Closed Bug 609899 Opened 14 years ago Closed 14 years ago

JM: Allocate registers across branches and joins


(Core :: JavaScript Engine, defect)

Not set





(Reporter: bhackett1024, Assigned: bhackett1024)


(Blocks 1 open bug)



(1 file, 3 obsolete files)

Using the information computed by the analysis in bug 608346, JM can compute a register allocation to use at join points, and maintain variables in registers when branching or joining.
Attached patch WIP (obsolete) — Splinter Review
This works on toy examples.  This does an analysis pass to precompute some live and soon-to-be-used variables at each bytecode and hands things off to the FrameState to maintain registers within basic blocks and pick a consistent register allocation at join points.

I'm not sure this is the best approach.  The basic problem is that this doesn't fully utilize the registers across branches --- with 5 registers total to use on x86, only 3 are carried across to ensure that 2 are available for testing the branch condition.  This hurts on microbenchmarks:

Everything fits in 3 registers.

function foo(x, y) {
  var res = 0;
  for (var i = 0; i < x; i++)
foo(10000000, 1);

v8            28.8
jsc           32.1
js -j         22.2
js -m (old)   33.0
js -m (types) 28.8
js -m (new)   14.5

Larger loop, res is spilled.

function foo(x, y) {
  var res = 0;
  for (var i = 0; i < x; i++)
    res += y;
foo(10000000, 1);

v8            28.7
jsc           36.0
js -j         28.4
js -m (old)   43.0
js -m (types) 25.2
js -m (new)   24.7

I'd like to investigate using Linear Scan register allocation or a variant, which is the algorithm (apparently) used in the HotSpot client JVM.  This is a backwards pass to compute live variables and ranges, then a forward pass to assign registers.  Which is similar to what this patch already does, except it has full liveness information and would need info about intermediate stack temporaries and temporaries within a compiled opcode.
Attached patch WIP 2 (obsolete) — Splinter Review

I like this design a lot more.  This is based on a binpacking Linear Scan allocator ("Quality and Speed in Linear-scan Register Allocation", by Traub et. al.), combining a fast liveness prepass with a forward, allocate-as-you-go walk, as the FrameState does now.  So processing of individual ops doesn't change much at all, and the FrameState just gets some eviction heuristics (not implemented yet).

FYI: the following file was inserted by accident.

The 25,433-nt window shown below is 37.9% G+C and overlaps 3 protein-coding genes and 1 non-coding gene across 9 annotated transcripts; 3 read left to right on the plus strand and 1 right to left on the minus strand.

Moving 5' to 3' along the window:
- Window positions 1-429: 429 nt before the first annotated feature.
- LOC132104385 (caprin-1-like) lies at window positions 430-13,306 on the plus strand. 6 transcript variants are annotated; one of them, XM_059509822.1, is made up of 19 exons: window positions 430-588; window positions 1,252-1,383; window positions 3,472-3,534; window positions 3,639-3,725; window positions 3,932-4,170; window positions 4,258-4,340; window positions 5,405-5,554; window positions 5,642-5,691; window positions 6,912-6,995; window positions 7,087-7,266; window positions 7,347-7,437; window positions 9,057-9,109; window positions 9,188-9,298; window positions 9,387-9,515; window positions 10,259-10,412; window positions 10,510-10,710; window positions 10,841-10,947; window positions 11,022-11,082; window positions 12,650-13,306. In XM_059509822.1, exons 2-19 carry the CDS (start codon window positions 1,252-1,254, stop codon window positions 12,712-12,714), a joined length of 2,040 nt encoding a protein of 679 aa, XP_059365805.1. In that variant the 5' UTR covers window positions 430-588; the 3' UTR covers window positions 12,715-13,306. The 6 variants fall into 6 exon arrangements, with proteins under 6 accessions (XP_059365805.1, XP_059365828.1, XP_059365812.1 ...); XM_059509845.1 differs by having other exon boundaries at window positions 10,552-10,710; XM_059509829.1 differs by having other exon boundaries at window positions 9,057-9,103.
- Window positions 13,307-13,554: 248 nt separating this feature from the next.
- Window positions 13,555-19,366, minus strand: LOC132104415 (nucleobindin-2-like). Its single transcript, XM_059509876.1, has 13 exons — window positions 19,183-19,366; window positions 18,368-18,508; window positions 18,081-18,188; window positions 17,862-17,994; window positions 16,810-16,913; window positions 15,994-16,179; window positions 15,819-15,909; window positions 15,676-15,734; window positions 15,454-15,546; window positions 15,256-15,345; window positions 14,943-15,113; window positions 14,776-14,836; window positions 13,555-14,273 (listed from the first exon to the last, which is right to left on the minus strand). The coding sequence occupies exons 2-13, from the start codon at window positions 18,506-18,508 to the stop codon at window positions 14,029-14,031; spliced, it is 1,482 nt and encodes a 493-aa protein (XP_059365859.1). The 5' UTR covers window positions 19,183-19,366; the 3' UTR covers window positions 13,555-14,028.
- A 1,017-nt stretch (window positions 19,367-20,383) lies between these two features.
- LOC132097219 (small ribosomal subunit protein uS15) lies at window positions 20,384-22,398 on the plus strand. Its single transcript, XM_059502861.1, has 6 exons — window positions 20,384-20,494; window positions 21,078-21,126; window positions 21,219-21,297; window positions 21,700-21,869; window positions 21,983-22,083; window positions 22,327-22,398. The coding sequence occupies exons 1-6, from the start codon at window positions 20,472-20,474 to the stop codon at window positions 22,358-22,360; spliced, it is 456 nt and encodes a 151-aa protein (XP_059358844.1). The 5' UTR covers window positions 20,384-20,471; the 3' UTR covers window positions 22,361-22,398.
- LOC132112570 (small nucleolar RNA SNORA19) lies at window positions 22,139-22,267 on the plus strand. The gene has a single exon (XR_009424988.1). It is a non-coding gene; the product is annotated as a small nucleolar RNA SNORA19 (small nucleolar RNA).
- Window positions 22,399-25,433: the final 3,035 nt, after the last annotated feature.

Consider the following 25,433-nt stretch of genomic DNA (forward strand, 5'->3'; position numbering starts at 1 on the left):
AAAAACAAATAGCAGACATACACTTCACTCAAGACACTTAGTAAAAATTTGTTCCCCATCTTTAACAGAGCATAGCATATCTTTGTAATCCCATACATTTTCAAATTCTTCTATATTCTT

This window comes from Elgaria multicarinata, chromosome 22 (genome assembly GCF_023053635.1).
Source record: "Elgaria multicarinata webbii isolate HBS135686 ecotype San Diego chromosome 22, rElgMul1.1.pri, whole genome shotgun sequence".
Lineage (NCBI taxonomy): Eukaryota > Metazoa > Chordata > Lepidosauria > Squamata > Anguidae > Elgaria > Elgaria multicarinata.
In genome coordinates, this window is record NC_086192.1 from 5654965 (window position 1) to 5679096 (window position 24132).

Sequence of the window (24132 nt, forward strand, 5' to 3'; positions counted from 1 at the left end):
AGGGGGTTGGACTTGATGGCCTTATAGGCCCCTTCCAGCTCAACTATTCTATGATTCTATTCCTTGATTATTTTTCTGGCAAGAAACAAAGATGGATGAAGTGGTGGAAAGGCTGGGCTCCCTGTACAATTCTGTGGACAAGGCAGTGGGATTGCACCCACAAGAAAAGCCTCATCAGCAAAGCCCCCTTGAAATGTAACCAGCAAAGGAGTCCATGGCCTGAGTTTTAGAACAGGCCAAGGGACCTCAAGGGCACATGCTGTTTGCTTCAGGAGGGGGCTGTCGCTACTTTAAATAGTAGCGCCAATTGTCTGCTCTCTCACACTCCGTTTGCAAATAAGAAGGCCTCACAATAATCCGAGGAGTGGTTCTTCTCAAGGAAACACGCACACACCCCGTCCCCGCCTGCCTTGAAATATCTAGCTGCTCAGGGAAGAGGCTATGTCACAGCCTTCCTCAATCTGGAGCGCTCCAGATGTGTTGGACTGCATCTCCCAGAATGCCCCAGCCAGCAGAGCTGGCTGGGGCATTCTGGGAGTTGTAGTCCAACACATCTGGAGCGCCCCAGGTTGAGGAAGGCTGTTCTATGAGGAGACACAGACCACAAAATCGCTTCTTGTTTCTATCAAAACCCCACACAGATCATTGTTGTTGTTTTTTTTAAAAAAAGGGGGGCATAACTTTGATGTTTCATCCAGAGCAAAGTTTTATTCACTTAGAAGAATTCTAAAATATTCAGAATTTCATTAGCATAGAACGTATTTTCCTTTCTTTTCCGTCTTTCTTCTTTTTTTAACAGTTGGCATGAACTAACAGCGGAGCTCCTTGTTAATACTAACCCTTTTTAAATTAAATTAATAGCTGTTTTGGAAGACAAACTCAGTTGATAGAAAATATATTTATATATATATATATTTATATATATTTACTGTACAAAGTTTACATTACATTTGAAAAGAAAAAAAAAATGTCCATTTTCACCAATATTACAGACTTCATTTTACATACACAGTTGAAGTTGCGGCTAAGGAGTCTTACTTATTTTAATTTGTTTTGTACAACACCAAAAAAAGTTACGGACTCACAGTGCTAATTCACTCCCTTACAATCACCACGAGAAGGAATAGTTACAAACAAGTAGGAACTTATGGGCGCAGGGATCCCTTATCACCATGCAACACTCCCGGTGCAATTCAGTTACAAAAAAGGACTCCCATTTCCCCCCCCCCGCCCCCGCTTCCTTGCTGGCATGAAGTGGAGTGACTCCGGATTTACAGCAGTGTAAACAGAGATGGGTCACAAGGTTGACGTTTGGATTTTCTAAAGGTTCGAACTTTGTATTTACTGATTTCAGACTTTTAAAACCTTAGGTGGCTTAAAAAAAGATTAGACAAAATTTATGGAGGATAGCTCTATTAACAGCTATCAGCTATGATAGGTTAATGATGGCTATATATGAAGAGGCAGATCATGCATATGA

The tricky stuff is (still) carrying registers around loops, which Linear Scan work generally avoids talking about (hmm...).  Instead of making a guess at a good loop head allocation, we defer its generation, watching for variables which are accessed early in the loop body and retroactively deciding they were in registers at the loop head.  This requires patching up previous stub code rejoin paths (but not previous sync code --- registers at loop heads are always synced), not implemented yet.

This approach lets any number of registers be carried around the loop, but only ones which will be used quickly end up getting carried.  This gives a good allocation both on simple loops (both loops in comment 1 take 14.5ms) and on loops with lots of register pressure (am3 in v8-crypto, only simulated so far).
Assignee: general → bhackett1024
Attachment #490459 - Attachment is obsolete: true
Attached patch WIP 3 (obsolete) — Splinter Review
Passes trace-tests with --enable-type-inference.  Still need to get methodjit/tracejit integration working.
Attachment #494548 - Attachment is obsolete: true
Attached patch JM patchSplinter Review
Patch landed on JM.  This needs more tuning in the Compiler (most conditional branches still syncAndForgetEverything()) before measuring effectiveness, but the FrameState and analysis changes are in good shape and things work with and without type inference.
Attachment #495445 - Attachment is obsolete: true
Blocks: 619423
No longer blocks: TypeInference
Closed: 14 years ago
Resolution: --- → FIXED
Depends on: 621487
(In reply to comment #1)
> I'd like to investigate using Linear Scan register allocation or a variant,
> which is the algorithm (apparently) used in the HotSpot client JVM.
Just to note, the server compiler uses a graph-coloring one, while it takes more time it yields more efficient results, which could be worthwhile once/if off-thread compiling gets implemented in JM.
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